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  • djbowmansmith

Dog-blog about Insomnia

Looking back, I can see that I have suffered – if that is the right word- from insomnia since childhood.

I remember lying awake on summer nights, watching the squirrels in the trees. In the winter, I kept myself amused with a torch and a luminous Christmas decoration. And even before I learned to read, books were my companion then as now.

The trouble with night wakefulness, I have found, is that it always bothered those around me more than it bothered me. Parents on discovering a wakeful child are ever cross. I soon learned to avoid retribution by pretending to be asleep and making sure nobody discovered that I was not only awake but also occupied. Nighttime activities must be conducted in secret and leave no evidence. Adults assume you are awake on purpose – so stealth in all things is paramount.

Even now, in middle age, I am secretive about my night meanderings. This is probably due to a big old residue of childhood guilt and also because I fear the inevitable list of cures. Nowadays, sleeplessness is a thing to be dreaded. It is bad for the health. People will regale me with remedies. Sleep hygiene and blackout blinds. Herbal teas, eating (or not) before bed. Soft music, sounds of nature and silken eye masks. But here’s the thing. What if you don’t really mind?

When I left home, one revelation of my rented room was that when I woke (usually around 2 am), I could switch on the light and have a read. Make myself a drink. Do a spot of tidying up, even. No one was there to admonish me. And instead of feeling slightly guilty, I began to enjoy this peaceful night-time quiet. I could stand by the window and watch the moon or sit in a chair and just – think.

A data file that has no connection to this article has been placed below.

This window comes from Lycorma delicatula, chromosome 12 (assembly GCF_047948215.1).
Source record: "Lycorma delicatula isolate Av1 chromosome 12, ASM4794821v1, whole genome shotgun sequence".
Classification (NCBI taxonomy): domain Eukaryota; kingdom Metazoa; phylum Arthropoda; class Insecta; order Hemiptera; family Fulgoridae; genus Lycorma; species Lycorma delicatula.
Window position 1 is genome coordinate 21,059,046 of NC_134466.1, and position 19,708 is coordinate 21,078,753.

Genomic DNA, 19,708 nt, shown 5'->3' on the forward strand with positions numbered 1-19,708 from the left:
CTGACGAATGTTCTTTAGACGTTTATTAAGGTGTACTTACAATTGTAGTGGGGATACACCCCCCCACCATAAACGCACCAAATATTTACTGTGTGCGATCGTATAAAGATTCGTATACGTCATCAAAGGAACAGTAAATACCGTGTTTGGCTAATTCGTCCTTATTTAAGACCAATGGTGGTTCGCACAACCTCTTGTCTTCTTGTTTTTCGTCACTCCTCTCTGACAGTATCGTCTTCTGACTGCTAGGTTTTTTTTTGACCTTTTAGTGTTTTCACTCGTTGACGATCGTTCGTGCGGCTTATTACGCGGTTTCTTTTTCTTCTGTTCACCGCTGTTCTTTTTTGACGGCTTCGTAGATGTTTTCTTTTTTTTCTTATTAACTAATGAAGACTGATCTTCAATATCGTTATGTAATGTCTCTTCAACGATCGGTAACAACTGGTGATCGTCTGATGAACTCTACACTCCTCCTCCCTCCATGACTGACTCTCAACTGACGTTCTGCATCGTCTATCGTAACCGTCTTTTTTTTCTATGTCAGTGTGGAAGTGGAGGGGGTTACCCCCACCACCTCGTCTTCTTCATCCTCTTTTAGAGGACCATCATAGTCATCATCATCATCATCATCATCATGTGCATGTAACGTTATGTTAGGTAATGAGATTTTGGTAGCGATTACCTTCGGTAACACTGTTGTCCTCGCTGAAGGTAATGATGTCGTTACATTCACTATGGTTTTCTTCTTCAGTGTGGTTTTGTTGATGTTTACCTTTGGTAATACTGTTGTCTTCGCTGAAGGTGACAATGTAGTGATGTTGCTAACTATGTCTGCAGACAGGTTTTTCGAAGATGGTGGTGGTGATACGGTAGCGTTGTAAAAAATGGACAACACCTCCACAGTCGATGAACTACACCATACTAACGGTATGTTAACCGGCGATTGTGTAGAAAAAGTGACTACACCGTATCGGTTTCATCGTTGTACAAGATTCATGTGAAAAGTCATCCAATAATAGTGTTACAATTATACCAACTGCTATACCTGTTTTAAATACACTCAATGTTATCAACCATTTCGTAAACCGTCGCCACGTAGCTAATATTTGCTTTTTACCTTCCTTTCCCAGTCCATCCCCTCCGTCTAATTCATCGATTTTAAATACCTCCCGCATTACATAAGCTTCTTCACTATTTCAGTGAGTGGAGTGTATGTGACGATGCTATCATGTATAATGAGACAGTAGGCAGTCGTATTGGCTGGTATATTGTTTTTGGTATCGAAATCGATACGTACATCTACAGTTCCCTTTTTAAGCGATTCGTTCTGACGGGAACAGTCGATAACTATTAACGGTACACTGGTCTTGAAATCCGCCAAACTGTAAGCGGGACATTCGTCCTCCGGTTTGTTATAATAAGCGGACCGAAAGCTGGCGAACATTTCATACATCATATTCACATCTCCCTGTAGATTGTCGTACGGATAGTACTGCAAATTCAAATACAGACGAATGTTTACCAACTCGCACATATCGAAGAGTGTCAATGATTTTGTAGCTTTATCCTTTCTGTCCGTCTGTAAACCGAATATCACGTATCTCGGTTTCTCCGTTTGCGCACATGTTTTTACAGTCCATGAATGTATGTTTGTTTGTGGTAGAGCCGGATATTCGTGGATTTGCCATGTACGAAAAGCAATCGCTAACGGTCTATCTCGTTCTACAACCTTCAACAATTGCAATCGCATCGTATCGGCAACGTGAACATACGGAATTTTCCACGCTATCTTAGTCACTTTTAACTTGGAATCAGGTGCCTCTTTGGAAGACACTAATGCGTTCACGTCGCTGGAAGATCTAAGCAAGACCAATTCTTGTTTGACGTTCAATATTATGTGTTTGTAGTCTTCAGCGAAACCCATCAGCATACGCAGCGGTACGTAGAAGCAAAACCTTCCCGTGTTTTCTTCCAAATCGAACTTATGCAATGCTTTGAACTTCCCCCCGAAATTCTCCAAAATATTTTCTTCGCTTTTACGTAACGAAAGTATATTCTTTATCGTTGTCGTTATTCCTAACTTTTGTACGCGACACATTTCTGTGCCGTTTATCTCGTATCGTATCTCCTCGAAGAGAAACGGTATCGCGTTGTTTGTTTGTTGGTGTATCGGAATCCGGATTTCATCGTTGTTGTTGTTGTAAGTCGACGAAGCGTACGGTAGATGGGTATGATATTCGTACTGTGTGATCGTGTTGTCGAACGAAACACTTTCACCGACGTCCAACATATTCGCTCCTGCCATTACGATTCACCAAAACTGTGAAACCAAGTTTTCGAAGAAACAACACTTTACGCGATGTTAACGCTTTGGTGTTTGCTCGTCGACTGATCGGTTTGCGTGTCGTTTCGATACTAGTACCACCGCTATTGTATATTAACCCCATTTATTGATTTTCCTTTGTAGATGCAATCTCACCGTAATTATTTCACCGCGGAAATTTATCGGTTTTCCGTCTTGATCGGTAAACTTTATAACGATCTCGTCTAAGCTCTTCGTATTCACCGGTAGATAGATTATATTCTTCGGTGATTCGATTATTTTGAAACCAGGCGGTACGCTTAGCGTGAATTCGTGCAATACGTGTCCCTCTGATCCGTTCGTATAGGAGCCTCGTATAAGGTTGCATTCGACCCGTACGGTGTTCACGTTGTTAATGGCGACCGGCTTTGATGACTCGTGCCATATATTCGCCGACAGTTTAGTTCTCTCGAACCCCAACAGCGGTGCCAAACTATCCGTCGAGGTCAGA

When I was a bit older, I worked for a few years on cruise liners. This meant sharing a cabin, and I was once again back in the situation of not wanting to disturb the all-night sleepers. I would grab a blanket and climb to the top deck, find myself a deckchair and watch the stars.

Years later, my husband decided that sharing a room was a bad idea. Lying next to someone who is fast asleep is miserable. In my own room,

I don’t have the worry of disturbing him, which is a huge plus.

Whilst I’ve never really been troubled by my insomnia, it is just one of those things. It can get lonely and a bit frustrating if you know you have a busy day ahead and no chance to sneak a nap to get back the lost hour (or two). A cruel trick of insomnia is I have no problem sleeping in the morning or for that matter, in the afternoon. Many is the time I have popped out to have a lunchtime kip in my car in order to function.

Recent events have taken a turn for the better. I have a dog now. Evie is a very sweet and affectionate whippet.

If you are familiar with the breed, you know that whippets are extremely fond of cuddles and keeping warm. Suffice to say, Evie sleeps in my bed. Now, when I wake, Evie will quickly sense this. If she is not already clamped onto me, she will shuffle closer and rest her head on me. I may reach for my kindle or just lie there enjoying the strange peace that a dog who loves you can bring. And the funny thing is, just having her near sends me back to sleep. Who knew?

I have yet to read a sleep guide that recommends a whippet. In my experience, they are just the job.

Right, come on, Evie, I fancy an early night!

Pictured a quick sketch I made of Evie on the beach.


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